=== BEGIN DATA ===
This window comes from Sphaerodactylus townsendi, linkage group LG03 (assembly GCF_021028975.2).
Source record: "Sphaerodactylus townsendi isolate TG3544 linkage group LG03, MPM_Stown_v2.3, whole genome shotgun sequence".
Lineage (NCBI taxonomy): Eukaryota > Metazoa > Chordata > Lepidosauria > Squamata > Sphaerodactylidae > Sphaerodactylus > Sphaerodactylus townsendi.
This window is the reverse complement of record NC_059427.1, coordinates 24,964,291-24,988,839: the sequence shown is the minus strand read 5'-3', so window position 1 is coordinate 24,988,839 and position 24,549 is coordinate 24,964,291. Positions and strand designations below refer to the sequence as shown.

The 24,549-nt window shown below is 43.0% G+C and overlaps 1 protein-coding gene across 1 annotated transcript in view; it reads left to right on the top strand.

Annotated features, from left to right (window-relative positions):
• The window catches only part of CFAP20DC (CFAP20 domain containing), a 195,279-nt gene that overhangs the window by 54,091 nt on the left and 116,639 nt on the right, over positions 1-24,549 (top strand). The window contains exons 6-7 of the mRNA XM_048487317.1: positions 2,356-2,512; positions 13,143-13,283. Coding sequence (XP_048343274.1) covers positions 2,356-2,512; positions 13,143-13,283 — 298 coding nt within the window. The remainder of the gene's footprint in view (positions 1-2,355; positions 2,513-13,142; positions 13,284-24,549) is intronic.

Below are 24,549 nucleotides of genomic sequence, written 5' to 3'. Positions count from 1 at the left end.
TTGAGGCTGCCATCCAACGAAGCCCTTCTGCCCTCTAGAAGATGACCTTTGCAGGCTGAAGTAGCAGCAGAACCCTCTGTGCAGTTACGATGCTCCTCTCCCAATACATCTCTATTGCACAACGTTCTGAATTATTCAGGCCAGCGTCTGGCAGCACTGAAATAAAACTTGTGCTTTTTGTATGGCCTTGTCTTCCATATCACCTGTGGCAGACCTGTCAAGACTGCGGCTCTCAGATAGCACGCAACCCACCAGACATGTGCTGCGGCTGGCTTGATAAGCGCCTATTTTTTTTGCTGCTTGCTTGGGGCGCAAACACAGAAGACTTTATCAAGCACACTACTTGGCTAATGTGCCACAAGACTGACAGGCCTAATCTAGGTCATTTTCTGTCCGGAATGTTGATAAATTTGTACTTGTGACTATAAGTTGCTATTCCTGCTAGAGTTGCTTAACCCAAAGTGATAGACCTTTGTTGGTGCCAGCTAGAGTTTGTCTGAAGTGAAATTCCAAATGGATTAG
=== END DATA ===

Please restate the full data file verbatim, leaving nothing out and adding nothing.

This window comes from Sphaerodactylus townsendi, linkage group LG03 (assembly GCF_021028975.2).
Source record: "Sphaerodactylus townsendi isolate TG3544 linkage group LG03, MPM_Stown_v2.3, whole genome shotgun sequence".
Lineage (NCBI taxonomy): Eukaryota > Metazoa > Chordata > Lepidosauria > Squamata > Sphaerodactylidae > Sphaerodactylus > Sphaerodactylus townsendi.
This window is the reverse complement of record NC_059427.1, coordinates 24,964,291-24,988,839: the sequence shown is the minus strand read 5'-3', so window position 1 is coordinate 24,988,839 and position 24,549 is coordinate 24,964,291. Positions and strand designations below refer to the sequence as shown.

The 24,549-nt window shown below is 43.0% G+C and overlaps 1 protein-coding gene across 1 annotated transcript in view; it reads left to right on the top strand.

Annotated features, from left to right (window-relative positions):
• The window catches only part of CFAP20DC (CFAP20 domain containing), a 195,279-nt gene that overhangs the window by 54,091 nt on the left and 116,639 nt on the right, over positions 1-24,549 (top strand). The window contains exons 6-7 of the mRNA XM_048487317.1: positions 2,356-2,512; positions 13,143-13,283. Coding sequence (XP_048343274.1) covers positions 2,356-2,512; positions 13,143-13,283 — 298 coding nt within the window. The remainder of the gene's footprint in view (positions 1-2,355; positions 2,513-13,142; positions 13,284-24,549) is intronic.

Below are 24,549 nucleotides of genomic sequence, written 5' to 3'. Positions count from 1 at the left end.
TTGAGGCTGCCATCCAACGAAGCCCTTCTGCCCTCTAGAAGATGACCTTTGCAGGCTGAAGTAGCAGCAGAACCCTCTGTGCAGTTACGATGCTCCTCTCCCAATACATCTCTATTGCACAACGTTCTGAATTATTCAGGCCAGCGTCTGGCAGCACTGAAATAAAACTTGTGCTTTTTGTATGGCCTTGTCTTCCATATCACCTGTGGCAGACCTGTCAAGACTGCGGCTCTCAGATAGCACGCAACCCACCAGACATGTGCTGCGGCTGGCTTGATAAGCGCCTATTTTTTTTGCTGCTTGCTTGGGGCGCAAACACAGAAGACTTTATCAAGCACACTACTTGGCTAATGTGCCACAAGACTGACAGGCCTAATCTAGGTCATTTTCTGTCCGGAATGTTGATAAATTTGTACTTGTGACTATAAGTTGCTATTCCTGCTAGAGTTGCTTAACCCAAAGTGATAGACCTTTGTTGGTGCCAGCTAGAGTTTGTCTGAAGTGAAATTCCAAATGGATTAG